Putting controversy aside and viewing this movie for what it is, it even gets better. First off let’s address the other elephant in the room. This is a movie, not a film, don’t make the mistake for a fleeting second that a FRANCO/ROGEN joint was going to be a high art film bound for black tie screenings and touching emotional reviews. This is a MOVIE, a classic Hollywood good time, there are tanks and helicopters and tigers and good laughs, and SPOILER ALERT, the Bad Guy loses.  But beyond that, the writing was excellent: everything is foreshadowed, everything—to the point of brilliance. The special effects weren’t out of control, but they were Michael Bay quality, and the sound direction was exquisite.
                The acting wasn’t bad, either. Rogen and Franco are both very believable in their albeit highly silly roles, and their on screen chemistry gets better with every movie. Randall Park who plays #KJU is great; he’s funny, likeable, and the perfect foil to Franco. The big surprise to me is that the sexy CIA agent Lacey WASN’T Zooey Deschanel. Now I understand that Zooey Deschanel has become a “look,” but the gorgeous Lizzy Caplan could be her twin. Everyone’s acting was as stellar as possible for a slapstick dick joke stoner comedy, it was honestly everything that a red-blooded, white, popcorn- eating, blue-Icee-drinking, American movie going public wants.

                Controversy or not THE INTERVIEW delivers. It’s well written, completely tactless and rude, but will leave you laughing.  It does run a bit long at 112 minutes, but you don’t feel like it needs to end just because you’re afraid you might lose your bladder if there is one more really funny joke. Franco and Rogen make a very specific type of film for a very specific type of audience, as long as you don’t go in expecting the next Schindler’s List you’ll have a great time. And don’t ask me about the puppy, but I give him a thumbs up too.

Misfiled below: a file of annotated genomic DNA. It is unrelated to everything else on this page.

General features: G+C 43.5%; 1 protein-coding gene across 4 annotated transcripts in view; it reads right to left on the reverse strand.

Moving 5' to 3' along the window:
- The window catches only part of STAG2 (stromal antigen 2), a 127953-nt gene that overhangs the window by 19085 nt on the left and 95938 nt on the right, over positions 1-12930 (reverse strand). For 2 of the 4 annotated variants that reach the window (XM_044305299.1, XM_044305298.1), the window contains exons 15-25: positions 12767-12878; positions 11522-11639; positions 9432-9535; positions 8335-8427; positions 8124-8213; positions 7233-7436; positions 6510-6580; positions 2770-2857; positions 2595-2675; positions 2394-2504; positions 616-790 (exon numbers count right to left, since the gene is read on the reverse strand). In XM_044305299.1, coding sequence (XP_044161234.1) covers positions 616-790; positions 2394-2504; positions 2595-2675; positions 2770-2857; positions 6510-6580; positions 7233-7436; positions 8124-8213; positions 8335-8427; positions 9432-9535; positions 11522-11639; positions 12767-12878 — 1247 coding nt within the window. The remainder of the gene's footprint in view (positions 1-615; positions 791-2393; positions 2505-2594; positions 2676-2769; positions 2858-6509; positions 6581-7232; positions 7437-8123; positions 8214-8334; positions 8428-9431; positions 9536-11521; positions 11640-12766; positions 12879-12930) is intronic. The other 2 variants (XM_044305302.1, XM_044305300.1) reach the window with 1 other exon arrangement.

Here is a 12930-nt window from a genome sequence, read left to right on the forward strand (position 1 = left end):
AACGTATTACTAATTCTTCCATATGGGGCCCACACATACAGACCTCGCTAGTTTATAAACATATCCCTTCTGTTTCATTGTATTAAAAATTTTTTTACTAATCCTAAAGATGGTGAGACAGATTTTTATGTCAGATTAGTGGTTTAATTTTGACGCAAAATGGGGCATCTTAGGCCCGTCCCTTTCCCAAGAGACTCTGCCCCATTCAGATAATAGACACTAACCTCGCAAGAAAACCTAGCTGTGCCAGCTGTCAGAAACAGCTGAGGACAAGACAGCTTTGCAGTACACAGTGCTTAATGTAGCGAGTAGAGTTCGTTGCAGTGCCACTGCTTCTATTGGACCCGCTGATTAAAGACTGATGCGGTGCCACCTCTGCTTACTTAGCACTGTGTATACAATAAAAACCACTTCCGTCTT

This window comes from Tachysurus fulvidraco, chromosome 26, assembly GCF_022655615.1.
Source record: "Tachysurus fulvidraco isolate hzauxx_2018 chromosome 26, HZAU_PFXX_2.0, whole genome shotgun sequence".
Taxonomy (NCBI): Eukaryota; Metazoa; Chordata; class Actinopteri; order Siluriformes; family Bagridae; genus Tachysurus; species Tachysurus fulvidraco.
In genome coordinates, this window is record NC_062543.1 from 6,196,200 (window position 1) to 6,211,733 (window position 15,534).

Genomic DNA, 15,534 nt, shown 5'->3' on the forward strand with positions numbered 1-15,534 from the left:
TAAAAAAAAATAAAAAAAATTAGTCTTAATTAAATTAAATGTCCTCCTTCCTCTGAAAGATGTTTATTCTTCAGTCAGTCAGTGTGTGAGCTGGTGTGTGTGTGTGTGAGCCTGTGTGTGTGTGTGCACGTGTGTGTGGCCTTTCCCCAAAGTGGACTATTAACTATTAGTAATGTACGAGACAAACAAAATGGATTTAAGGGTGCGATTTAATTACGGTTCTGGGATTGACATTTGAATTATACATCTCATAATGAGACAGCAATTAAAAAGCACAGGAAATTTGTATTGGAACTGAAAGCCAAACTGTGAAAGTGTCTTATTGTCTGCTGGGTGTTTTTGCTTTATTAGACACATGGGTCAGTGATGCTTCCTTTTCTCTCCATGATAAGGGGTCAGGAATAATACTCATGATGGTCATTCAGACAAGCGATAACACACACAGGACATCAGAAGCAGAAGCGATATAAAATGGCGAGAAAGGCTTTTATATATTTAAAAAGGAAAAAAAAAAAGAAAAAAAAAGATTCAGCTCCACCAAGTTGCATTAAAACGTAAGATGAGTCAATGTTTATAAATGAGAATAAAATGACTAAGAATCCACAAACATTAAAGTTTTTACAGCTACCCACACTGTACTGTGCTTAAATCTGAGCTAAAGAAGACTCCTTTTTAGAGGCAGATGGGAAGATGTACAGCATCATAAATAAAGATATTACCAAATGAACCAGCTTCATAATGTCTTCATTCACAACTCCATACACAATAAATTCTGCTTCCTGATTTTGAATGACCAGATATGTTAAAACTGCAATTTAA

Monday, December 29, 2014

The Interview - Dir. Evan Goldberg and Seth Rogen (2014)

It has been something of a tradition between my brothers and I to see a movie on Christmas night.  Then again we have only done it twice: Rocky Balboa in 2006 (I swore that was 2007 or 2008...) and Django Unchained in 2012.  Technically, we saw Django on December 27th, too.  So maybe it's not all that solemn a tradition, but last night we decided to stream The Interview online for $6.00 instead of driving out to Littleton, CO from Boulder.  At a certain point, maybe 30 or 45 minutes before the end, I thought it would make for a brilliant review to write, because it would get a ton of hits.  But I don't feel that special anymore, seeing how it made $1 million in theaters yesterday.

I thought the online revenue was where this movie might be a game changer (a la Radiohead) if the controversial "cancellation" had been an ingenious publicity stunt.  While I don't see how it could be more profitable than a traditional wide theatrical release, I do believe the controversy created a larger audience for this movie than otherwise.  This is a review, though, not a special comment, so I will desist from further speculation and any post-structuralist interpretations.

The Interview is a spiritual sequel to Pineapple Express, but notably is almost completely devoid of pot references.  It is about as good as Pineapple Express, too; I really liked it and think most people will too if their expectations aren't unrealistic.


I watched this movie with my younger brother, his friend, and two older brothers.  My younger brother orchestrated the viewing.  When I first met my older brother on the 23rd in Boulder, I asked, "What movie do you want to see?"  He said, "The Interview," as a joke, I think.  We had settled on an IMAX version of Interstellar instead.  When the time came on Christmas though, it had been decided to try to stream the film.  The friend came over, and we got baked in the garage, after some major difficulties with my 7 year old nephew, who had decided to antagonize us and repeatedly slide down the basement stairs on the new boogie board shaped sled he had gotten that morning.  After about 20-30 minutes of trying to convince him to leave, because we were going to file into the garage for naughty (but legal!) activities and then watch a naughty movie, I carried him in a firm grip upstairs to my sisters and parents, who were watching a DVRed The Sound of Music sing along version.  I said, "Contain him."  He ran back down, and we held the door shut for about five minutes,then turned out the lights, and went to the garage.